An inflatable handheld wing that’s a cross between windsurfing and kitesurfing rigs, the Naish wing-surfer is refreshingly straightforward and can be used to power a wing-foil
First came sailing and surfing, then windsurfing, before kiteboarding, paddleboarding and more recently foiling arrived to light up the watersports market. The trend for 2019 is this Wing-Surfer or wing-foil – an inflatable wing, which is a cross between a kiteboarding sail and a windsurfing rig, but with no strings or rigging needed.
It allows a very simple, pure method for a board rider to harness the wind, be it on a foiling kiteboard or a SUP – just blow it up, grab the handles and go.
The Wing-Surfer was developed by legendary Hawaiian windsurfer Robby Naish and is built like a kiteboarding sail using a Quad-Tex canopy and Teijin Dacron leading edge.
The 4m2 sail inflates quickly to provide enough power for light breeze cruising on a paddleboard or get a wing-foil airborne in mid teen winds. We asked local kitesurf tester Rich Boughton for his thoughts having tested the prototypes in Tarifa:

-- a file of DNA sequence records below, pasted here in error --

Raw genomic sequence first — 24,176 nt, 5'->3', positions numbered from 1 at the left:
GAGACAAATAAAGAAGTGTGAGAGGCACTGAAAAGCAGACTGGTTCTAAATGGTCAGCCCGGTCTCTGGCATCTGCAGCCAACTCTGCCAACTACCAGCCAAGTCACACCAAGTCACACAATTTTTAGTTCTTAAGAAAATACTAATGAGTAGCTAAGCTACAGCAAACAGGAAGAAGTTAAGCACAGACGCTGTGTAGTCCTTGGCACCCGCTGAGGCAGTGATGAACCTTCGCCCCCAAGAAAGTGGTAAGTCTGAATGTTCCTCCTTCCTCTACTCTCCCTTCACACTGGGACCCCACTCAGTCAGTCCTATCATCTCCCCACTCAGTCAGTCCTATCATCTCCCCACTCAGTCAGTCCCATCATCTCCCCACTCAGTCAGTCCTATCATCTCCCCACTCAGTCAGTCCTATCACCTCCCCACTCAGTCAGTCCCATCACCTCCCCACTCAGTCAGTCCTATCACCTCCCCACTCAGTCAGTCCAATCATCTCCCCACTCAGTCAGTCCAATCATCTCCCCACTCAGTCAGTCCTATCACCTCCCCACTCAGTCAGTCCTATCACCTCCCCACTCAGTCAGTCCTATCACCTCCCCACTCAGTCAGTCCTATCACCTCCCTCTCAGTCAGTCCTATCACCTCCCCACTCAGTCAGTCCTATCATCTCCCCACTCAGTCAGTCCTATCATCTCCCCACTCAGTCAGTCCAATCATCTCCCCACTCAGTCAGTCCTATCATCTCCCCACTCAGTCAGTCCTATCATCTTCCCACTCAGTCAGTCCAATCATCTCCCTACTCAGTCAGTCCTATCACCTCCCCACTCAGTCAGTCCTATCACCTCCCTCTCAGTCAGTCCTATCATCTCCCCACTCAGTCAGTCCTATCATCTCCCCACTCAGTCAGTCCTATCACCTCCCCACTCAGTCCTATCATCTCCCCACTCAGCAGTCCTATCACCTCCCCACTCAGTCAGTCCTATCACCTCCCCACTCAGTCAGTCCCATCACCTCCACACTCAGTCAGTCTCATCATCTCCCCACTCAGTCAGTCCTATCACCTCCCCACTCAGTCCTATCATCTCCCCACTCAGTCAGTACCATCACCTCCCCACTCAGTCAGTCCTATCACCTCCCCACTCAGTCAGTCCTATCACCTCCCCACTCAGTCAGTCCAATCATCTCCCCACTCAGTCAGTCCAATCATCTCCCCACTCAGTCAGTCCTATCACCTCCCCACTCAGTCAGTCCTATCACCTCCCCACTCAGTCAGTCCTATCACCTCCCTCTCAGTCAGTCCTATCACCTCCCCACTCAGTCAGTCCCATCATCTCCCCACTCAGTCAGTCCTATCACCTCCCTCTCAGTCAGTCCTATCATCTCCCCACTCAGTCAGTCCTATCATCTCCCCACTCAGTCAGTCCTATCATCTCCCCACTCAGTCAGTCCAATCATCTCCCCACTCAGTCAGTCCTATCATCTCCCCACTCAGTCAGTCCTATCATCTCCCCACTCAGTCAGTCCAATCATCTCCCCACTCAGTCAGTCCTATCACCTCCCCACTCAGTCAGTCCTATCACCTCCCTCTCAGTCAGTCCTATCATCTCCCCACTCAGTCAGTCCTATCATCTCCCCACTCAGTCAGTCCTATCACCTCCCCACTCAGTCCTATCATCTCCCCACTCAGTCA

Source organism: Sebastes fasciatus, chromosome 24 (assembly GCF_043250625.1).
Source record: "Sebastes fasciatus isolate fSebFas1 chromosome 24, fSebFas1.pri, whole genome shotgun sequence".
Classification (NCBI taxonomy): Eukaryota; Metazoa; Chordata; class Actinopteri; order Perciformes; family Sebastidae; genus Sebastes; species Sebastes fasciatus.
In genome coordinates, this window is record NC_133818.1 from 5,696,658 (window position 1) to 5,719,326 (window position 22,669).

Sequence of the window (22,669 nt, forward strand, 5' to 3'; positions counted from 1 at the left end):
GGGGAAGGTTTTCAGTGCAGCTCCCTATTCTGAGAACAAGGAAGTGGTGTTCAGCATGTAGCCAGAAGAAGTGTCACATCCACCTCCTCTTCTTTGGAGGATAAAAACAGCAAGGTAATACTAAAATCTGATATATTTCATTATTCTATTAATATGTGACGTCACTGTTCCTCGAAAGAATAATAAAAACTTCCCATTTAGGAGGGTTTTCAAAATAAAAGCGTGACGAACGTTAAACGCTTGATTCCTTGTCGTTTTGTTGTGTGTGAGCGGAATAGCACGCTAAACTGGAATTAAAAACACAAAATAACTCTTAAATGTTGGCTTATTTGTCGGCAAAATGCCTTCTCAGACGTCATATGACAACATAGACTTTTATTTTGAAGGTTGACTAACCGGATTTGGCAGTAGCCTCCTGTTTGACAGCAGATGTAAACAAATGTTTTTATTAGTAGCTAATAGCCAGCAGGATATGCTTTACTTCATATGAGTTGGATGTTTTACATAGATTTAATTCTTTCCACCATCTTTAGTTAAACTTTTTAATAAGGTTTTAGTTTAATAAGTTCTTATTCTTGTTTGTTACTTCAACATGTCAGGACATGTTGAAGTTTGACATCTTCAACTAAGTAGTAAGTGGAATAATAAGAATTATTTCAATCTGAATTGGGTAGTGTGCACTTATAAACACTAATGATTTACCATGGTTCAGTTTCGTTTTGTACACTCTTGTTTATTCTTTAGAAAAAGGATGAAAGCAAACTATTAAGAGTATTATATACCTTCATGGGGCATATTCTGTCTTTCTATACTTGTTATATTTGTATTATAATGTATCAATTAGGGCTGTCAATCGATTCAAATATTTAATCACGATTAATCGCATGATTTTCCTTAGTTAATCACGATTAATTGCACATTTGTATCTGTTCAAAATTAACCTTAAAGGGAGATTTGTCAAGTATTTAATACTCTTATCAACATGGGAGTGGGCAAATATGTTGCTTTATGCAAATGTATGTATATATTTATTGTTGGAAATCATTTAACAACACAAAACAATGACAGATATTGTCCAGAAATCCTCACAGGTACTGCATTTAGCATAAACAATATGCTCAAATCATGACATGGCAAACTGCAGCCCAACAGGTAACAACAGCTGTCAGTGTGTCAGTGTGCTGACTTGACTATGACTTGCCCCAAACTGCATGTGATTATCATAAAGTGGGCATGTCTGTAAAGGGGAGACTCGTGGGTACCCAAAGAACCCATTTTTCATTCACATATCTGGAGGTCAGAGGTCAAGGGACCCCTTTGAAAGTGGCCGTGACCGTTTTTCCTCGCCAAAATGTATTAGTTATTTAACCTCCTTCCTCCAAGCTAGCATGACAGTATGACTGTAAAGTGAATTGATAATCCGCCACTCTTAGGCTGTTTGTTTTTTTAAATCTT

“What the Naish Wing Surfer offers in spades is pure simplicity and practicality. For seasoned wind sports enthusiasts from both the kite or windsurf disciplines, it’s a refreshingly straightforward affair with a fast learning curve.
“Pump it up, hop on the board, point it downwind and with a quick pump of the sail you’re off and cruising. It feels a little awkward at first, but once you learn how to handle the wing and keep the tip out of the water it becomes plain sailing.
“From a ground-up perspective, anyone who’s competent on a paddleboard could pick this up with basic instruction. You can also rig it exceptionally easily from the back of a yacht (where kites can be downright mischievous).
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“This Wing in particular packs down much smaller than an average sized kitesurf kite and it’s completely soft, without any battens or boom, making it very safe for those first few crashes inevitable in the learning process.
“On a standard SUP, expect to be pottering about and just about making upwind, while on a hydrofoil things inevitably get far more adrenaline fuelled.
“As an activity it’s just in the beginning phases and it could open up locations which have restrictions or a lack of space to kitesurf.”
Prices start from $799.